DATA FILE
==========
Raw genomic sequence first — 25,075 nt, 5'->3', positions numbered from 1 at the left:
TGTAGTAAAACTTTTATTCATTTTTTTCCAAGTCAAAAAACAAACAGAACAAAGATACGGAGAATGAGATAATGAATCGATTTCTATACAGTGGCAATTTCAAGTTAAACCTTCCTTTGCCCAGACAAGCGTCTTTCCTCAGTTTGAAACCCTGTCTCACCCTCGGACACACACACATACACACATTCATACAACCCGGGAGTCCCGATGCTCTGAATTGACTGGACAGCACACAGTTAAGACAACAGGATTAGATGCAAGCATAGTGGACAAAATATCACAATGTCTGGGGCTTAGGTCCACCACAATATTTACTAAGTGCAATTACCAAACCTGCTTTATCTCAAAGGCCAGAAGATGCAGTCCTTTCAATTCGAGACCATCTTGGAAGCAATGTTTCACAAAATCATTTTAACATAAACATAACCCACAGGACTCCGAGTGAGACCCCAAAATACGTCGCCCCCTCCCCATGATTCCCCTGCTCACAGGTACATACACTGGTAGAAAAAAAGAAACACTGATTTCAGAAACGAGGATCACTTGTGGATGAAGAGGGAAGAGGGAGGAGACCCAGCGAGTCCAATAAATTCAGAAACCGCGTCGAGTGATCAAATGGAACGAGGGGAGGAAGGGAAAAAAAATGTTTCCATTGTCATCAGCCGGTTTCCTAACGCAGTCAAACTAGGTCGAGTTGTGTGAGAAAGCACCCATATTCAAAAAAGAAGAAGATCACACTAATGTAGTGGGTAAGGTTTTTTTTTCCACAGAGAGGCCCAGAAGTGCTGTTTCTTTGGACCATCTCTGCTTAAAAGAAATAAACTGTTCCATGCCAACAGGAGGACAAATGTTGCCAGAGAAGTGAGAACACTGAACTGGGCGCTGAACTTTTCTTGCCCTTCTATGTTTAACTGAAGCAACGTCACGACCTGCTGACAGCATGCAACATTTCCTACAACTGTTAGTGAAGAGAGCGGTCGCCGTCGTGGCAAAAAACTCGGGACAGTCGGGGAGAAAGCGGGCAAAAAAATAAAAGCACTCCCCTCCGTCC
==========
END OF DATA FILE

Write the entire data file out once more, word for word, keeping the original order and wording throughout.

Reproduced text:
Raw genomic sequence first — 25,075 nt, 5'->3', positions numbered from 1 at the left:
TGTAGTAAAACTTTTATTCATTTTTTTCCAAGTCAAAAAACAAACAGAACAAAGATACGGAGAATGAGATAATGAATCGATTTCTATACAGTGGCAATTTCAAGTTAAACCTTCCTTTGCCCAGACAAGCGTCTTTCCTCAGTTTGAAACCCTGTCTCACCCTCGGACACACACACATACACACATTCATACAACCCGGGAGTCCCGATGCTCTGAATTGACTGGACAGCACACAGTTAAGACAACAGGATTAGATGCAAGCATAGTGGACAAAATATCACAATGTCTGGGGCTTAGGTCCACCACAATATTTACTAAGTGCAATTACCAAACCTGCTTTATCTCAAAGGCCAGAAGATGCAGTCCTTTCAATTCGAGACCATCTTGGAAGCAATGTTTCACAAAATCATTTTAACATAAACATAACCCACAGGACTCCGAGTGAGACCCCAAAATACGTCGCCCCCTCCCCATGATTCCCCTGCTCACAGGTACATACACTGGTAGAAAAAAAGAAACACTGATTTCAGAAACGAGGATCACTTGTGGATGAAGAGGGAAGAGGGAGGAGACCCAGCGAGTCCAATAAATTCAGAAACCGCGTCGAGTGATCAAATGGAACGAGGGGAGGAAGGGAAAAAAAATGTTTCCATTGTCATCAGCCGGTTTCCTAACGCAGTCAAACTAGGTCGAGTTGTGTGAGAAAGCACCCATATTCAAAAAAGAAGAAGATCACACTAATGTAGTGGGTAAGGTTTTTTTTTCCACAGAGAGGCCCAGAAGTGCTGTTTCTTTGGACCATCTCTGCTTAAAAGAAATAAACTGTTCCATGCCAACAGGAGGACAAATGTTGCCAGAGAAGTGAGAACACTGAACTGGGCGCTGAACTTTTCTTGCCCTTCTATGTTTAACTGAAGCAACGTCACGACCTGCTGACAGCATGCAACATTTCCTACAACTGTTAGTGAAGAGAGCGGTCGCCGTCGTGGCAAAAAACTCGGGACAGTCGGGGAGAAAGCGGGCAAAAAAATAAAAGCACTCCCCTCCGTCC